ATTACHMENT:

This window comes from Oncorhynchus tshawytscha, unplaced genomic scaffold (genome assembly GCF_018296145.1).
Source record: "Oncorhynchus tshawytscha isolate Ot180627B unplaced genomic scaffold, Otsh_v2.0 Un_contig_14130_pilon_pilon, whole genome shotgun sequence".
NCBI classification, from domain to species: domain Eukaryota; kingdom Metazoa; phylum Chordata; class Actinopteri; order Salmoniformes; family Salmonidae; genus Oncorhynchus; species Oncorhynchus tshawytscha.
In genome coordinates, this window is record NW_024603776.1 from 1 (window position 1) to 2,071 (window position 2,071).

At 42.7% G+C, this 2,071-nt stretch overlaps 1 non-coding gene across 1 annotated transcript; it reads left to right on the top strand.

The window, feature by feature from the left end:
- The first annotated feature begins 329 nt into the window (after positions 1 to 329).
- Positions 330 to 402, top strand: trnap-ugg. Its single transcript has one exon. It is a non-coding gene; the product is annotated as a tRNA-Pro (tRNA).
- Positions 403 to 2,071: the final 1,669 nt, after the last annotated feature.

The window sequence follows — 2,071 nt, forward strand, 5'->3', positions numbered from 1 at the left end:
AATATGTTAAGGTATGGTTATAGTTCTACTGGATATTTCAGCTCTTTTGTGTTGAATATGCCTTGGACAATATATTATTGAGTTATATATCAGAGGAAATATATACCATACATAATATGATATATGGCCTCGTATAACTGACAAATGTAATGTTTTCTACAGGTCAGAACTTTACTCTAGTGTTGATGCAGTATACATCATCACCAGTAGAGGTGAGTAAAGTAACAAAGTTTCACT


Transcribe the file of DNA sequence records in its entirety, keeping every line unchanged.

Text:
This window comes from Oncorhynchus tshawytscha, unplaced genomic scaffold (genome assembly GCF_018296145.1).
Source record: "Oncorhynchus tshawytscha isolate Ot180627B unplaced genomic scaffold, Otsh_v2.0 Un_contig_14130_pilon_pilon, whole genome shotgun sequence".
NCBI classification, from domain to species: domain Eukaryota; kingdom Metazoa; phylum Chordata; class Actinopteri; order Salmoniformes; family Salmonidae; genus Oncorhynchus; species Oncorhynchus tshawytscha.
In genome coordinates, this window is record NW_024603776.1 from 1 (window position 1) to 2,071 (window position 2,071).

At 42.7% G+C, this 2,071-nt stretch overlaps 1 non-coding gene across 1 annotated transcript; it reads left to right on the top strand.

The window, feature by feature from the left end:
- The first annotated feature begins 329 nt into the window (after positions 1 to 329).
- Positions 330 to 402, top strand: trnap-ugg. Its single transcript has one exon. It is a non-coding gene; the product is annotated as a tRNA-Pro (tRNA).
- Positions 403 to 2,071: the final 1,669 nt, after the last annotated feature.

The window sequence follows — 2,071 nt, forward strand, 5'->3', positions numbered from 1 at the left end:
AATATGTTAAGGTATGGTTATAGTTCTACTGGATATTTCAGCTCTTTTGTGTTGAATATGCCTTGGACAATATATTATTGAGTTATATATCAGAGGAAATATATACCATACATAATATGATATATGGCCTCGTATAACTGACAAATGTAATGTTTTCTACAGGTCAGAACTTTACTCTAGTGTTGATGCAGTATACATCATCACCAGTAGAGGTGAGTAAAGTAACAAAGTTTCACT